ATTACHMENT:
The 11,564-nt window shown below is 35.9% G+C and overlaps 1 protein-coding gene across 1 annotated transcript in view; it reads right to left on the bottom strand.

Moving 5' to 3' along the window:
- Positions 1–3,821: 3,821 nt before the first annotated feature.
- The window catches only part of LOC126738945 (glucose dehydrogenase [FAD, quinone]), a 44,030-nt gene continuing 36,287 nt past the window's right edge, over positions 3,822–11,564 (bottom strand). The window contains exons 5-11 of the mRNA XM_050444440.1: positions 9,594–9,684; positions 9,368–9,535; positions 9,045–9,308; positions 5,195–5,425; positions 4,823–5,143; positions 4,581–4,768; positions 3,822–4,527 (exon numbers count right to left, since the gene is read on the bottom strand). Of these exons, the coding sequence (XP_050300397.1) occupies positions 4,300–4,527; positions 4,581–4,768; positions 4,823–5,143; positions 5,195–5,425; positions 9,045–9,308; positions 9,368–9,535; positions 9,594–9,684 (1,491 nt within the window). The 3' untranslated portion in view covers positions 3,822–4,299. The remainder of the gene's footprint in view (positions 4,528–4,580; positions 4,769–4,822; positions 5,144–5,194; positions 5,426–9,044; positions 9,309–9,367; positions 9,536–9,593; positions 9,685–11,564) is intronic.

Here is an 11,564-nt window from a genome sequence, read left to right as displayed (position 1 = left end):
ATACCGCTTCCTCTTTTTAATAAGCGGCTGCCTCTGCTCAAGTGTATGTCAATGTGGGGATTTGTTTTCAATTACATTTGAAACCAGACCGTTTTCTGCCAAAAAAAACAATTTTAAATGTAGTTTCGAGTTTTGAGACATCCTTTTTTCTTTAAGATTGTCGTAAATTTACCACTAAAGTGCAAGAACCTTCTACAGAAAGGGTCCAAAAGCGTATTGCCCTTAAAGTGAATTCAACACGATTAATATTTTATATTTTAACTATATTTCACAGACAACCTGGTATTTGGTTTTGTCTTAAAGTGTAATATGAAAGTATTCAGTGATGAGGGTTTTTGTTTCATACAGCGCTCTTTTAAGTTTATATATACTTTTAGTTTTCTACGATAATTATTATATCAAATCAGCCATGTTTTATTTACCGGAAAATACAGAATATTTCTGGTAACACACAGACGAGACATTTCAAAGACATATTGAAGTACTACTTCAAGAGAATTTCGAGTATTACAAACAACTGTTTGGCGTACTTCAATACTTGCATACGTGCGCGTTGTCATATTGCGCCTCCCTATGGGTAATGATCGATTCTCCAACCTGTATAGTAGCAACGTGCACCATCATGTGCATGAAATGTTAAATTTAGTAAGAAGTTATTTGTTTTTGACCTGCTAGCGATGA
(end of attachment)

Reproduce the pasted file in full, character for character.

The 11,564-nt window shown below is 35.9% G+C and overlaps 1 protein-coding gene across 1 annotated transcript in view; it reads right to left on the bottom strand.

Moving 5' to 3' along the window:
- Positions 1–3,821: 3,821 nt before the first annotated feature.
- The window catches only part of LOC126738945 (glucose dehydrogenase [FAD, quinone]), a 44,030-nt gene continuing 36,287 nt past the window's right edge, over positions 3,822–11,564 (bottom strand). The window contains exons 5-11 of the mRNA XM_050444440.1: positions 9,594–9,684; positions 9,368–9,535; positions 9,045–9,308; positions 5,195–5,425; positions 4,823–5,143; positions 4,581–4,768; positions 3,822–4,527 (exon numbers count right to left, since the gene is read on the bottom strand). Of these exons, the coding sequence (XP_050300397.1) occupies positions 4,300–4,527; positions 4,581–4,768; positions 4,823–5,143; positions 5,195–5,425; positions 9,045–9,308; positions 9,368–9,535; positions 9,594–9,684 (1,491 nt within the window). The 3' untranslated portion in view covers positions 3,822–4,299. The remainder of the gene's footprint in view (positions 4,528–4,580; positions 4,769–4,822; positions 5,144–5,194; positions 5,426–9,044; positions 9,309–9,367; positions 9,536–9,593; positions 9,685–11,564) is intronic.

Here is an 11,564-nt window from a genome sequence, read left to right as displayed (position 1 = left end):
ATACCGCTTCCTCTTTTTAATAAGCGGCTGCCTCTGCTCAAGTGTATGTCAATGTGGGGATTTGTTTTCAATTACATTTGAAACCAGACCGTTTTCTGCCAAAAAAAACAATTTTAAATGTAGTTTCGAGTTTTGAGACATCCTTTTTTCTTTAAGATTGTCGTAAATTTACCACTAAAGTGCAAGAACCTTCTACAGAAAGGGTCCAAAAGCGTATTGCCCTTAAAGTGAATTCAACACGATTAATATTTTATATTTTAACTATATTTCACAGACAACCTGGTATTTGGTTTTGTCTTAAAGTGTAATATGAAAGTATTCAGTGATGAGGGTTTTTGTTTCATACAGCGCTCTTTTAAGTTTATATATACTTTTAGTTTTCTACGATAATTATTATATCAAATCAGCCATGTTTTATTTACCGGAAAATACAGAATATTTCTGGTAACACACAGACGAGACATTTCAAAGACATATTGAAGTACTACTTCAAGAGAATTTCGAGTATTACAAACAACTGTTTGGCGTACTTCAATACTTGCATACGTGCGCGTTGTCATATTGCGCCTCCCTATGGGTAATGATCGATTCTCCAACCTGTATAGTAGCAACGTGCACCATCATGTGCATGAAATGTTAAATTTAGTAAGAAGTTATTTGTTTTTGACCTGCTAGCGATGA